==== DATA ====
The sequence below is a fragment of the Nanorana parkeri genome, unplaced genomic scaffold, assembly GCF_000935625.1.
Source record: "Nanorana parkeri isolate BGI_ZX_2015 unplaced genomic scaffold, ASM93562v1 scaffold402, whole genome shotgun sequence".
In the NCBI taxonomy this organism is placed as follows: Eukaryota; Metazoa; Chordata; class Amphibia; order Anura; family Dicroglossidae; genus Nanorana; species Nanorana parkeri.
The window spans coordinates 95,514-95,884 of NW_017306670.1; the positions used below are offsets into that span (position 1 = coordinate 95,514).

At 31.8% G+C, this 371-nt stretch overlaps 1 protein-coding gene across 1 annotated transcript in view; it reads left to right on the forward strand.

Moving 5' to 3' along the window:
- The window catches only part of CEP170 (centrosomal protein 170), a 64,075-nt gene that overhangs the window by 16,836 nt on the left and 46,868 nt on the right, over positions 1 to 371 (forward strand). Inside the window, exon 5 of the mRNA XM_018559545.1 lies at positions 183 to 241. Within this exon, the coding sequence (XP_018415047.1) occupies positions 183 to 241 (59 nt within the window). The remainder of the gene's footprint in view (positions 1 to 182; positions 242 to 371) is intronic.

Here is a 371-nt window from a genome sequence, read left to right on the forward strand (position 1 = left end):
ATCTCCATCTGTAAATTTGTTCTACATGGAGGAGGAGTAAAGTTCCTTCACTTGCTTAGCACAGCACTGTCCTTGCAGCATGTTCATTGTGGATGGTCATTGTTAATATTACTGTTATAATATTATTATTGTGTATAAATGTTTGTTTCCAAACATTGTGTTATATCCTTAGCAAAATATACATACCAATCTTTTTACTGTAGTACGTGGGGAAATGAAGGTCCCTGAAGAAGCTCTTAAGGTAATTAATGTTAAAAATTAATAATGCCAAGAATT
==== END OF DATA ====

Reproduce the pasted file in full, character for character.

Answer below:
The sequence below is a fragment of the Nanorana parkeri genome, unplaced genomic scaffold, assembly GCF_000935625.1.
Source record: "Nanorana parkeri isolate BGI_ZX_2015 unplaced genomic scaffold, ASM93562v1 scaffold402, whole genome shotgun sequence".
In the NCBI taxonomy this organism is placed as follows: Eukaryota; Metazoa; Chordata; class Amphibia; order Anura; family Dicroglossidae; genus Nanorana; species Nanorana parkeri.
The window spans coordinates 95,514-95,884 of NW_017306670.1; the positions used below are offsets into that span (position 1 = coordinate 95,514).

At 31.8% G+C, this 371-nt stretch overlaps 1 protein-coding gene across 1 annotated transcript in view; it reads left to right on the forward strand.

Moving 5' to 3' along the window:
- The window catches only part of CEP170 (centrosomal protein 170), a 64,075-nt gene that overhangs the window by 16,836 nt on the left and 46,868 nt on the right, over positions 1 to 371 (forward strand). Inside the window, exon 5 of the mRNA XM_018559545.1 lies at positions 183 to 241. Within this exon, the coding sequence (XP_018415047.1) occupies positions 183 to 241 (59 nt within the window). The remainder of the gene's footprint in view (positions 1 to 182; positions 242 to 371) is intronic.

Here is a 371-nt window from a genome sequence, read left to right on the forward strand (position 1 = left end):
ATCTCCATCTGTAAATTTGTTCTACATGGAGGAGGAGTAAAGTTCCTTCACTTGCTTAGCACAGCACTGTCCTTGCAGCATGTTCATTGTGGATGGTCATTGTTAATATTACTGTTATAATATTATTATTGTGTATAAATGTTTGTTTCCAAACATTGTGTTATATCCTTAGCAAAATATACATACCAATCTTTTTACTGTAGTACGTGGGGAAATGAAGGTCCCTGAAGAAGCTCTTAAGGTAATTAATGTTAAAAATTAATAATGCCAAGAATT